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DOUGLAS COUNTY, Colo. (KDVR) — A new homeless outreach program in Douglas County employs caseworkers to help connect unhoused people with resources instead of sending a police response.

The Homeless Engagement, Assistance and Resource Team — HEART for short — has three of what the county calls “navigators” who pair with law enforcement on calls.

“This team prevents the need for law enforcement to respond to calls where no law nor code violation is occurring and strengthens the system of support for those experiencing homelessness,” the county said of HEART.

Making homelessness ‘rare, brief and infrequent’

The county said these navigators “often” have experience in behavioral and mental health or case management and work to connect the people they contact to housing and help.

“This community approach helps ensure people experiencing homelessness do not end up in emergency rooms or jail, but rather are directed to community services. Our goal is that each individual’s experience with homelessness becomes rare, brief and infrequent,” the county said.

Douglas County will install signs throughout the county to encourage the public to contact HEART when they see someone who may need help, rather than giving them direct cash, FOX31’s Alex Rose reported. About 50 referrals have already been received in the last two weeks.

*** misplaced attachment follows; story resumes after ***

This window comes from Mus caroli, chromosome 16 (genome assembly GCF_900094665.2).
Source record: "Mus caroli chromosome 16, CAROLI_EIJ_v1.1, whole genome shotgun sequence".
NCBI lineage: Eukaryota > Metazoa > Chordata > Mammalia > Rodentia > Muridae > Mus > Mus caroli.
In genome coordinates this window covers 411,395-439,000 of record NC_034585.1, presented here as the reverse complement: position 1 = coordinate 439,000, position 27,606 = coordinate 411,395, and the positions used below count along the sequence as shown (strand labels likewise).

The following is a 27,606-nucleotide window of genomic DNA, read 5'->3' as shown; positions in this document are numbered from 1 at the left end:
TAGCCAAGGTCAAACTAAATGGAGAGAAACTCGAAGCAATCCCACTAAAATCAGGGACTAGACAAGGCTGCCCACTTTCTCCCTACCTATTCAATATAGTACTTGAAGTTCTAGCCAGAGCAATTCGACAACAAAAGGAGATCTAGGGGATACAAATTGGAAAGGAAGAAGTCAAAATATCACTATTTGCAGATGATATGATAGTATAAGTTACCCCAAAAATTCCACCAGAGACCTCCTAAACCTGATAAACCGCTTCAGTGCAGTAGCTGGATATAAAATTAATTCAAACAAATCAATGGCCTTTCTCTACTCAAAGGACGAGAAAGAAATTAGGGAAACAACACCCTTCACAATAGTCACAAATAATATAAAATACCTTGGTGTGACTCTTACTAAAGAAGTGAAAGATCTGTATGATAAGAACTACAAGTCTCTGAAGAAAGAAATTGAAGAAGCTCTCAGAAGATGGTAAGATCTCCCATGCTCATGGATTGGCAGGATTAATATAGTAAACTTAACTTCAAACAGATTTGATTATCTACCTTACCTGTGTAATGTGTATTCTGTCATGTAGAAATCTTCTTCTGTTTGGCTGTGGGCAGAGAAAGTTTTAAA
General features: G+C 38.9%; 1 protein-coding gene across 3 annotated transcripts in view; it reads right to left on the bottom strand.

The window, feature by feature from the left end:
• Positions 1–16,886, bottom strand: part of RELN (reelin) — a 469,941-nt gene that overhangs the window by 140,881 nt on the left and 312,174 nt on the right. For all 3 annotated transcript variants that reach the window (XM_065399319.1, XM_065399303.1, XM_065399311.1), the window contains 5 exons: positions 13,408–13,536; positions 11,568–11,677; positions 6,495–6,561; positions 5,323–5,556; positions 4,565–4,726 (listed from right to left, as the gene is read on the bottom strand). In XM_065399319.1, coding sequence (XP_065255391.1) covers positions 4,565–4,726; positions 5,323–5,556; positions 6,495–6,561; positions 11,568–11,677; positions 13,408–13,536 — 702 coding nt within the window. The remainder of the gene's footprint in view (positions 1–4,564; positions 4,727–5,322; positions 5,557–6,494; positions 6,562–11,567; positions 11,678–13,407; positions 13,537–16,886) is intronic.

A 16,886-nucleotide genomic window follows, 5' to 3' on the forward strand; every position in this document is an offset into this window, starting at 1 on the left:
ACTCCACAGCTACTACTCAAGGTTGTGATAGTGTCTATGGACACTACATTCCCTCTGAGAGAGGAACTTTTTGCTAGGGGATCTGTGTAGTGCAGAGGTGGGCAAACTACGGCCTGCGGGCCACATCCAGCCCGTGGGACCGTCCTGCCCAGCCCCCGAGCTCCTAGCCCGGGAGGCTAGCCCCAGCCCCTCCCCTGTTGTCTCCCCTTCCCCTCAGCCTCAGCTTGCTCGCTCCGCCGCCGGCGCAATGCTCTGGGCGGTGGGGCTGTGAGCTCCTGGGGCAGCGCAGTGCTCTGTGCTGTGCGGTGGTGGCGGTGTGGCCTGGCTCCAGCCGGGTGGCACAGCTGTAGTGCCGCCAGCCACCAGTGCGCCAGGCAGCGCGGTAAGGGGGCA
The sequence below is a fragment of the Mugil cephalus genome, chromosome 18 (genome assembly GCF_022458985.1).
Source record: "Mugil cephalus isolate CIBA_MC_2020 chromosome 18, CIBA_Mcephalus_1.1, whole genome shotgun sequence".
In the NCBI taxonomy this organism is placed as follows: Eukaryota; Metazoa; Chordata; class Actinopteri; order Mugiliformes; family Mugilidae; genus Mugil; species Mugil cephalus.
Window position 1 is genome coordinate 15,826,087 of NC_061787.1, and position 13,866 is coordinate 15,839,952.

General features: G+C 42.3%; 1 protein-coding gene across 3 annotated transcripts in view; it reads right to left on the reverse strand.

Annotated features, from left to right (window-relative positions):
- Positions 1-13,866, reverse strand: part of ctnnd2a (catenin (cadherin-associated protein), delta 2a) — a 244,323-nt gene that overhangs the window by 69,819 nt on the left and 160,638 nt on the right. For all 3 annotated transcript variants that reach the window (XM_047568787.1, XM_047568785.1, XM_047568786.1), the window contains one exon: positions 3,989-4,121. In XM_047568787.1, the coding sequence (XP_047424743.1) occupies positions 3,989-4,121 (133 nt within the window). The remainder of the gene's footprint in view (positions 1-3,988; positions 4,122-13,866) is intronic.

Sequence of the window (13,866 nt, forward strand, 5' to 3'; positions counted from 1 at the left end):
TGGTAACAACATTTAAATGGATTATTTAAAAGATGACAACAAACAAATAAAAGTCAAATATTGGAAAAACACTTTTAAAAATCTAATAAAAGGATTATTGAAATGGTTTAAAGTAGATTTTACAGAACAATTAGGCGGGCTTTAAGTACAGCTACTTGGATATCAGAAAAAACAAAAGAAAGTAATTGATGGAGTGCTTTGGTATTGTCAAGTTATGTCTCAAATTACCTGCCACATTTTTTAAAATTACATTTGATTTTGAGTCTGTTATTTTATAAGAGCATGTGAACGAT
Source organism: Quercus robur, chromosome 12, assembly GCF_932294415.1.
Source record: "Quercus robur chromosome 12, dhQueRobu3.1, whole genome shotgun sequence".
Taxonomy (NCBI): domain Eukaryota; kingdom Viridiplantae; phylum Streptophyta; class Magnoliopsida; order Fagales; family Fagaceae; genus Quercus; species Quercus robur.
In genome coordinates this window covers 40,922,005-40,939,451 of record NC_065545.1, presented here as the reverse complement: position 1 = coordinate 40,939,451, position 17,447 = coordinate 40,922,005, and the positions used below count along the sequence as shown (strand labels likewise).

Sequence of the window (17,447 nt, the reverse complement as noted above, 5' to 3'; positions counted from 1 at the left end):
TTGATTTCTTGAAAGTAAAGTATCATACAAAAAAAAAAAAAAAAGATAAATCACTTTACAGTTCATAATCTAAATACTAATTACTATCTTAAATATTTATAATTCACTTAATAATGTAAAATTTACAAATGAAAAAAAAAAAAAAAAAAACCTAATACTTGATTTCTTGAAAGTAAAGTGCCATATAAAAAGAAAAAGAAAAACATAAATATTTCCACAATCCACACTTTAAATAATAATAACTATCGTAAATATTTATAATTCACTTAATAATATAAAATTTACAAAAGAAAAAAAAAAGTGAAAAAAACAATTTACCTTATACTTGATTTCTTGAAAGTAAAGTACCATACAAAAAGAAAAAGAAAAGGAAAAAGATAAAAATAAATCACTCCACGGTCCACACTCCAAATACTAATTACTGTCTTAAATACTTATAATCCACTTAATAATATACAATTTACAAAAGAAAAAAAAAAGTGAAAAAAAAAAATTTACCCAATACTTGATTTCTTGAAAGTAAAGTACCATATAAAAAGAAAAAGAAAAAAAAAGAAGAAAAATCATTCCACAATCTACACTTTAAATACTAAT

The public can contact HEART at 303-660-7301 or submit a referral form online.

Co-responder programs grow in the Denver metro

HEART is the latest example of a program that works to divert police from some calls — and to divert some people from hospitals and holding cells.

Denver’s Support Team Assistance Response program, or STAR, has been found to reduce low-level crime reports and the cost of responding to certain calls. In its first year, the program responded to 1,400 calls that led to zero arrests, no injuries and no need for police backup. The city has since expanded STAR.

Police in Englewood have had a co-responder program for several years but recently modified their program to route some 911 calls to crisis responders. Aurora also established a pilot mental health response program, but the city recently said it does not currently have clinicians on staff.